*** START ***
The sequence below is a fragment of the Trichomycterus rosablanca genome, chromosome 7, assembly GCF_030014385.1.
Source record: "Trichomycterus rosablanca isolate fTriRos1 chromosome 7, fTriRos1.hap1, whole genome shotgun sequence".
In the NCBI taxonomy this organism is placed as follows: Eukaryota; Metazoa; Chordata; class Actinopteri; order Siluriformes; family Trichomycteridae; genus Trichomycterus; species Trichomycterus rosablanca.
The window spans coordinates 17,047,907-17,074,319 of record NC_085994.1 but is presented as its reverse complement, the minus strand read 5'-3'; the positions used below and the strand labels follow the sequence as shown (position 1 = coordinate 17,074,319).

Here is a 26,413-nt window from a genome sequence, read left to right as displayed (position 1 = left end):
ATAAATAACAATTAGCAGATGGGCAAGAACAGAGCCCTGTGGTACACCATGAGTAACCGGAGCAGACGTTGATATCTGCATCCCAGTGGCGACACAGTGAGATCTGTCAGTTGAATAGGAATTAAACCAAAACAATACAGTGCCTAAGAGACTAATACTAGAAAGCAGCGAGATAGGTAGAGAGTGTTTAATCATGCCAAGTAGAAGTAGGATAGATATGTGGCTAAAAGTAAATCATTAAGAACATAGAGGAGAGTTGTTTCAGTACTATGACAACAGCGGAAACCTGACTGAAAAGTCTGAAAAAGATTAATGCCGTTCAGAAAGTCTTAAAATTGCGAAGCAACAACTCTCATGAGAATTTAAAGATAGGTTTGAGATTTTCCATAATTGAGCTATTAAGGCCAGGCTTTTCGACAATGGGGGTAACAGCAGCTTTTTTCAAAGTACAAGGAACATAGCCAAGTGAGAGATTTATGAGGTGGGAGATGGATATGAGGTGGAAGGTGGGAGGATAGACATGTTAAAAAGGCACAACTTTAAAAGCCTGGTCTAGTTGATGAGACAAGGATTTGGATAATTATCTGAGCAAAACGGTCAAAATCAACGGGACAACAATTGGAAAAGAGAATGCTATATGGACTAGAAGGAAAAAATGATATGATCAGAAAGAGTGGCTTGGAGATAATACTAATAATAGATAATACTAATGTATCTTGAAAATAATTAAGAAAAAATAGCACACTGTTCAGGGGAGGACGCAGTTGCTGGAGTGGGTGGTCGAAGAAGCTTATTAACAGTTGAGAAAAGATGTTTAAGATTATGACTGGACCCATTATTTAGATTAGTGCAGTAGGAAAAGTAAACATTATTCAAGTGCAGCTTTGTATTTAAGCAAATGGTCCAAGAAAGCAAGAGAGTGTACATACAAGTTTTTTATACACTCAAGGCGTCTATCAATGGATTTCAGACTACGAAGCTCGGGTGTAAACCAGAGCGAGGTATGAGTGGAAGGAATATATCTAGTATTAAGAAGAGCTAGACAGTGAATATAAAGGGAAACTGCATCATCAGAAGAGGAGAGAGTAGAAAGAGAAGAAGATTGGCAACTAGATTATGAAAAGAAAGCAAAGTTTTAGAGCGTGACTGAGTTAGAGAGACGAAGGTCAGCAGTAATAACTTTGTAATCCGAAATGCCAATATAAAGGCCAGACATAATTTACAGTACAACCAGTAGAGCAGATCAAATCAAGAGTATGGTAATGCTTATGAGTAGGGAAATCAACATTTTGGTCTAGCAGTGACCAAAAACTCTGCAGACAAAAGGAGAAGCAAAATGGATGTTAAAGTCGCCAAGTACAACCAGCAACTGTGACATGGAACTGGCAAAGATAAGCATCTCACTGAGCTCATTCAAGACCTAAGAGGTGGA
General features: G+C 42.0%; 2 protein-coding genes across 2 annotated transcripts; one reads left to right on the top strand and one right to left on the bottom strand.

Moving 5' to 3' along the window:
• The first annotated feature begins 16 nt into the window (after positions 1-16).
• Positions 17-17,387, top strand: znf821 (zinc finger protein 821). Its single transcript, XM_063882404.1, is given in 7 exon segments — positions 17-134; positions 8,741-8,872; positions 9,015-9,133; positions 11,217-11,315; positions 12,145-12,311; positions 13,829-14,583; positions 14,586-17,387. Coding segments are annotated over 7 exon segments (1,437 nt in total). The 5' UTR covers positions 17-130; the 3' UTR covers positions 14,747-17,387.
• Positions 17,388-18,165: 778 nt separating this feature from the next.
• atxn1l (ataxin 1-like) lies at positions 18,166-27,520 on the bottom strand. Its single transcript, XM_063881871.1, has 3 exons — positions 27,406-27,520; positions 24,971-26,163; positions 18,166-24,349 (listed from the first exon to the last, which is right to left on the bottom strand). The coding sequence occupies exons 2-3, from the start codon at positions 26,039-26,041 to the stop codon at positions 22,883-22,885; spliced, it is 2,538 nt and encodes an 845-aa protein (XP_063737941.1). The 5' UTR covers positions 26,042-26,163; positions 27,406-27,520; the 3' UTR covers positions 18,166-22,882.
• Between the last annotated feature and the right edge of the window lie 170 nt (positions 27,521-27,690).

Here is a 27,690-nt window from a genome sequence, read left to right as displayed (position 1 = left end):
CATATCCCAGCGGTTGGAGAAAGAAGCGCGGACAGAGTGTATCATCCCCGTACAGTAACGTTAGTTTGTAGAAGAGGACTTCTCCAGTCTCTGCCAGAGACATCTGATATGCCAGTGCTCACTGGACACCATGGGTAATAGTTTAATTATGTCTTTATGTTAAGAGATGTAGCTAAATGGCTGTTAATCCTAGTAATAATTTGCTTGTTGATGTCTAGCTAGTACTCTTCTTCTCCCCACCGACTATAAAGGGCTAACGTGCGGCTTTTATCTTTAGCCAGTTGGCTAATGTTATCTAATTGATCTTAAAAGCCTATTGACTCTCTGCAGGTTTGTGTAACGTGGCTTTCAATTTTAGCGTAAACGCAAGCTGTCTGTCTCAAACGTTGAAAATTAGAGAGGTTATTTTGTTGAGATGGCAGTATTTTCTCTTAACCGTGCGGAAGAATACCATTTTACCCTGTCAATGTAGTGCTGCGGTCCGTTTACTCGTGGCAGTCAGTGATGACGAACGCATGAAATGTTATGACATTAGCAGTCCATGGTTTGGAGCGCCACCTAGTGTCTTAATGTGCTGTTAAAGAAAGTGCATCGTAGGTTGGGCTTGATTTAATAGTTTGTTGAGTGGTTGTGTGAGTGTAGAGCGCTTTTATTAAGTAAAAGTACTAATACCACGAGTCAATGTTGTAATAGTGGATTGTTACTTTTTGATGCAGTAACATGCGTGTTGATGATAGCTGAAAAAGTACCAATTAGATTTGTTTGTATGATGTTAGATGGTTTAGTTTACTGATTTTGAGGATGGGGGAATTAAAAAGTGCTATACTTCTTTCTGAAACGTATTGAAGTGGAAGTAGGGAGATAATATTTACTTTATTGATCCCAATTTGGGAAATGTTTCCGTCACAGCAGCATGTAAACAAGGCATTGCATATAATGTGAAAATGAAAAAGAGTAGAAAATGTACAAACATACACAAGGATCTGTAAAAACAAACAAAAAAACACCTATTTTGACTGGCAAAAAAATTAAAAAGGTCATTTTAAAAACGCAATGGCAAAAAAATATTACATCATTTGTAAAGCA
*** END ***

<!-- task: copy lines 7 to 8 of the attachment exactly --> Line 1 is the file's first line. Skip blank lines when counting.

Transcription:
General features: G+C 42.0%; 2 protein-coding genes across 2 annotated transcripts; one reads left to right on the top strand and one right to left on the bottom strand.

Moving 5' to 3' along the window: